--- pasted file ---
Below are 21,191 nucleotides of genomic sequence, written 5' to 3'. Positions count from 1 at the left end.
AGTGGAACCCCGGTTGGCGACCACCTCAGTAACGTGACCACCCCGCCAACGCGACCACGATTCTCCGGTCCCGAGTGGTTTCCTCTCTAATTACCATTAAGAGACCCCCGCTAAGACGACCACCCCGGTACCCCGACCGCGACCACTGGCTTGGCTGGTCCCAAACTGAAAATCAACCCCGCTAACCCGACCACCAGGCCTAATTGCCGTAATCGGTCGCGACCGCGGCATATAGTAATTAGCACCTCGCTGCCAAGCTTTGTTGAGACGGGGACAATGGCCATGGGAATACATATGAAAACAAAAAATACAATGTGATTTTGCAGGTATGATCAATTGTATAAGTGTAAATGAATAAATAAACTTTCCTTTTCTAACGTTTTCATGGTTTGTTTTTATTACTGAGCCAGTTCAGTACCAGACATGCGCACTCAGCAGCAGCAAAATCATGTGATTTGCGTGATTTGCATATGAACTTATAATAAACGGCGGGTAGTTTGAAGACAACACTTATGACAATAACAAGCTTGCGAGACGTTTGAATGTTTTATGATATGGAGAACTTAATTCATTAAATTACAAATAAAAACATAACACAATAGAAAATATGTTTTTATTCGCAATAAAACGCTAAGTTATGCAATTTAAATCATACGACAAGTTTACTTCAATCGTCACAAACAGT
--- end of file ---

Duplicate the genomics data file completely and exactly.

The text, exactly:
Below are 21,191 nucleotides of genomic sequence, written 5' to 3'. Positions count from 1 at the left end.
AGTGGAACCCCGGTTGGCGACCACCTCAGTAACGTGACCACCCCGCCAACGCGACCACGATTCTCCGGTCCCGAGTGGTTTCCTCTCTAATTACCATTAAGAGACCCCCGCTAAGACGACCACCCCGGTACCCCGACCGCGACCACTGGCTTGGCTGGTCCCAAACTGAAAATCAACCCCGCTAACCCGACCACCAGGCCTAATTGCCGTAATCGGTCGCGACCGCGGCATATAGTAATTAGCACCTCGCTGCCAAGCTTTGTTGAGACGGGGACAATGGCCATGGGAATACATATGAAAACAAAAAATACAATGTGATTTTGCAGGTATGATCAATTGTATAAGTGTAAATGAATAAATAAACTTTCCTTTTCTAACGTTTTCATGGTTTGTTTTTATTACTGAGCCAGTTCAGTACCAGACATGCGCACTCAGCAGCAGCAAAATCATGTGATTTGCGTGATTTGCATATGAACTTATAATAAACGGCGGGTAGTTTGAAGACAACACTTATGACAATAACAAGCTTGCGAGACGTTTGAATGTTTTATGATATGGAGAACTTAATTCATTAAATTACAAATAAAAACATAACACAATAGAAAATATGTTTTTATTCGCAATAAAACGCTAAGTTATGCAATTTAAATCATACGACAAGTTTACTTCAATCGTCACAAACAGT